The Material Disconnect

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It has been a strange week. Our bruised and battered little group of survivors suffered fresh wounds. I have been hammered by wild mood swings. I found myself unable to cook, sleep or write for several days. I’m not sure why I chose this week to take on a very hard job. In reality, I suppose that it was because the support which I needed to take it on was available.

Since I returned alone to Madang from Australia, carrying Eunie’s remains in my backpack, I have laid on the bed each night and tried not to think about her clothing, shoes and the heavy blue box of ashes behind the closet door a little over a metre from my head. I want to think of Eunie; oh, how I want it. But, I don’t want the memories to be provoked by things.  I find it very disturbing when I’m suddenly confronted by fear, loss and profound loneliness when I look at objects which initiate those emotions. Unfortunately there is hardly a place in Madang where my eyes can rest comfortably. The memories I desire are those which come spontaneously from inside when I sit staring at the sea or the sky, when my mental space is not crammed full of images of objects. She can break through the remaining clutter and touch me.

So, one evening last week Trevor and Karen came over to help me “survey” the situation and devise a plan. As it happened, I had come home from work early that afternoon, because I could not keep my eyes open. I lay down to sleep for an hour or so. Upon waking, I felt strong enough to begin. I decided to take on one drawer. It was the top drawer in the tiny chest which we shared. I talked to Eunie as I worked. I whispered my new theme song over and over, Oh, baby. Oh, baby.  When I had finished the top drawer without collapsing, subduing intrusions of negative emotions as best I could, I decided that I might as well continue. Within an hour or so, I was surprised to find that all of the contents of the three drawers were sorted and piled neatly on the dining room table.

By the time Trevor and Karen arrived I had nearly worked my way through the one metre of closet space allotted to Eunie’s hang-up items of clothing. As we sat at the table partially covered with Eunie’s things and ate the pizza which my friends had brought with them, I could not escape the feeling that I was putting on a brave face for them. I know that they are very worried about me. They helped me to decide which things should go to the Country Women’s Association to benefit the charitable projects which Eunie had supported for decades and which should be held aside as special gifts for her friends. Once again I felt a profound appreciation for the kind of emotional support which is given to me so freely and unconditionally.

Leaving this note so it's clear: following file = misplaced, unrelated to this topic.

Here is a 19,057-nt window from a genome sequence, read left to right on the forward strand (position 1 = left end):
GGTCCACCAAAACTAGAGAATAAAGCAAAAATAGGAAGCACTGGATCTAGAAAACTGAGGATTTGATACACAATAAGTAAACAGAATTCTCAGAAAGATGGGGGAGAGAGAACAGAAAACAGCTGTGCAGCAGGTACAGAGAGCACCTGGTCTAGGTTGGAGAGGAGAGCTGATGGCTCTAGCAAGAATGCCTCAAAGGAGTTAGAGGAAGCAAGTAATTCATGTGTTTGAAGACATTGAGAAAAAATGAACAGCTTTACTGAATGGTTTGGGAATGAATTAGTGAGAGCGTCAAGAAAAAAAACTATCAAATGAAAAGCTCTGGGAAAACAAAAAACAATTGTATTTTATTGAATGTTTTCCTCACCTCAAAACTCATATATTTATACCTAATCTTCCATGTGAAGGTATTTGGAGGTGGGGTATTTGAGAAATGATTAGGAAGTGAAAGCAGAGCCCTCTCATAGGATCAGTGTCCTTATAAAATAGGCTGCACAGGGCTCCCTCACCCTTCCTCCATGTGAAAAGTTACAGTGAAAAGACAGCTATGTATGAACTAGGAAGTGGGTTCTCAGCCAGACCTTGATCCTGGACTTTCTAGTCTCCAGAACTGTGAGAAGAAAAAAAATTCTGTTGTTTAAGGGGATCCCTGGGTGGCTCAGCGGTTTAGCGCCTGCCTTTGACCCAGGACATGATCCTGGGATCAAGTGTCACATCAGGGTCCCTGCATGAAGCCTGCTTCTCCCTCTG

In the morning I took some of Eunie’s nice cotton pull-over tops over to my next door neighbour’s house for her to give to her daughters and nieces. One of Sisilia’s daughters, Esmerelda, came over to help me to carry Eunie’s clothing to the back seat of my truck. After she left, as I stood there surveying the sad little scene, I did what came naturally. I took a picture:

As you can see, all of Eunie’s clothing, everything that she owned, could fit on the seat. I found that startling. It seemed to me to be such a small collection. Eunie was always beautifully dressed, but spent very little on clothing. She had a knack for choosing wisely but modestly. She looked great and smelled great. Nice perfumes were her only luxury.

Quiet elegance. Subtle sensuality. Beauty which gets under your skin:

My baby.

Okay, we need a transition here. I may as well make it abrupt. I have to get up and get ready to go up to Blueblood on Rich Jones’ boat. I have to do something to try to lift my spirit. I did get some decent images yesterday. This is a young Freckled Hawkfish (Paracirrhites fosteri):

As they grow older they get more freckles and grow darker. You can find other images of them here by searching for “freckled”.

I like this shot of a tubeworm growing out of a large coral head with Rich Jones hovering in the background:

Nice depth.

Rich spotted this tiny nudibranch. I don’t know the name of it:

I couldn’t get a fast enough shutter speed to freeze the little bits at the front which were vibrating frantically in the current.

This is a kind of sea squirt which I have shown here before:

It strikes me as very elegant, indeed.

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18 Responses to “The Material Disconnect”

  1. Steve Bennett Says:

    the freckle fish is cute. That’s a tough undertaking MadDog, it sounds like you have achieved another step, nice work. I think the consolation is that in PNG, a donation of clothing is a worthwhile cause. A large percentage of the population relies heavily on the western second-hand clothing trade, and if your wantoks can benefit from your hardwork and generosity then you’ve done the right thing.

    And its good to see Rich in the water. Thanks.

  2. MadDog Says:

    Steve, I’m going to write a post soon called I Couldn’t, But I Did or something like that. My life for the last few months has consisted of a constant stream of tasks which I did not see how I could do, but somehow I did. I hate that my life has been reduced to unremitting desperation. Though that may sound overly dramatic, it fits with the view from inside my skull.

    Right, many people here do depend on the used clothing stores. I remember when they first became widespread. They made it possible for people with little means to have some dignity. If I had gone instead, my pitiful wardrobe would have already been sold at a CWA fund-raiser. I would be smiling about that.

    Yes, Rich was out of the diving game for some time after he got bent. He can now dive up to twenty metres. I stick with him because he’s a good spotter and photography becomes a lot more difficult any deeper than that anyway.

  3. Fortescue Bullrout Says:

    That’s an interesting little nudibranch, I don’t think I have seen it before.

  4. Steven Says: